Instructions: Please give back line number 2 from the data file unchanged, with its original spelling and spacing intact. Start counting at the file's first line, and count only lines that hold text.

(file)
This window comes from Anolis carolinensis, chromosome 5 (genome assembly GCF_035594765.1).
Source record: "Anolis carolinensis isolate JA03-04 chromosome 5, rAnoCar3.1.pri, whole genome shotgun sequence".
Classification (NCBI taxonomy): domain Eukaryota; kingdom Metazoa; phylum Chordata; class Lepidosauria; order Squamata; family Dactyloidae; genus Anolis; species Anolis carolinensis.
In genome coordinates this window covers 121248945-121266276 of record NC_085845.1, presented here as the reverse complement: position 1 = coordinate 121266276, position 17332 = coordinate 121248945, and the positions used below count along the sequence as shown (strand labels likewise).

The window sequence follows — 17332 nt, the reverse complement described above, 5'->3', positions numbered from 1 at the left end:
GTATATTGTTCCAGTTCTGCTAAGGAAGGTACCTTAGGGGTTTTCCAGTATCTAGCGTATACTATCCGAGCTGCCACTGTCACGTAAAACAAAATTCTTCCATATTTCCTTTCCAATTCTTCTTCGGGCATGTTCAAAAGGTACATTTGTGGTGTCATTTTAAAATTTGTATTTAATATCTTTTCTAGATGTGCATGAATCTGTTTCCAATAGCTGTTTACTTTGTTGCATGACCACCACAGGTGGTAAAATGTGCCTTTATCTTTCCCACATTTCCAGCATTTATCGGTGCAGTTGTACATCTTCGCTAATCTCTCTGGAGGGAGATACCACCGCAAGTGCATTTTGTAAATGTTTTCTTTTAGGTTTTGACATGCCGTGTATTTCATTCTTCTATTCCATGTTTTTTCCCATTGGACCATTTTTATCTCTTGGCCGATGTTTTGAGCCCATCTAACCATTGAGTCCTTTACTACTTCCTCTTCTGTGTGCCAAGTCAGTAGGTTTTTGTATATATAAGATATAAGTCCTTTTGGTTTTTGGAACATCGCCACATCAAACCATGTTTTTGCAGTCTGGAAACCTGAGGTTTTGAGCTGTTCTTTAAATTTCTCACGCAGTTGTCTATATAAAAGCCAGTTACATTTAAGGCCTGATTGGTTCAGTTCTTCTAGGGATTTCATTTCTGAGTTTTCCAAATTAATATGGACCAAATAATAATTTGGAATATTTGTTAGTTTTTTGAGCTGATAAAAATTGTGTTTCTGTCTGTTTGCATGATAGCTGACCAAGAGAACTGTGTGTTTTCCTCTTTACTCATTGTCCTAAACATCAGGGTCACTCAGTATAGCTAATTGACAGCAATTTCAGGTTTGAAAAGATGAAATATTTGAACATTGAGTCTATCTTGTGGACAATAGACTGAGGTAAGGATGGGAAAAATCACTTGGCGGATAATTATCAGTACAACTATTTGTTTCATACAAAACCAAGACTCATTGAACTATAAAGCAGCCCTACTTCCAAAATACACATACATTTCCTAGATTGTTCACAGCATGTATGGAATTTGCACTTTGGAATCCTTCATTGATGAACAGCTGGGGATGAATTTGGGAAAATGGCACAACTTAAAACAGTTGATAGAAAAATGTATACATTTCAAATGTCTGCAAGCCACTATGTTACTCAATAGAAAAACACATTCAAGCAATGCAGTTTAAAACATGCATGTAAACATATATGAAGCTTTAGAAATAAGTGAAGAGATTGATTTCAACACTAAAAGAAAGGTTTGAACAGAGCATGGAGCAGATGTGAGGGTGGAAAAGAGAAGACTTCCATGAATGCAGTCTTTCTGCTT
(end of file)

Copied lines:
Source record: "Anolis carolinensis isolate JA03-04 chromosome 5, rAnoCar3.1.pri, whole genome shotgun sequence".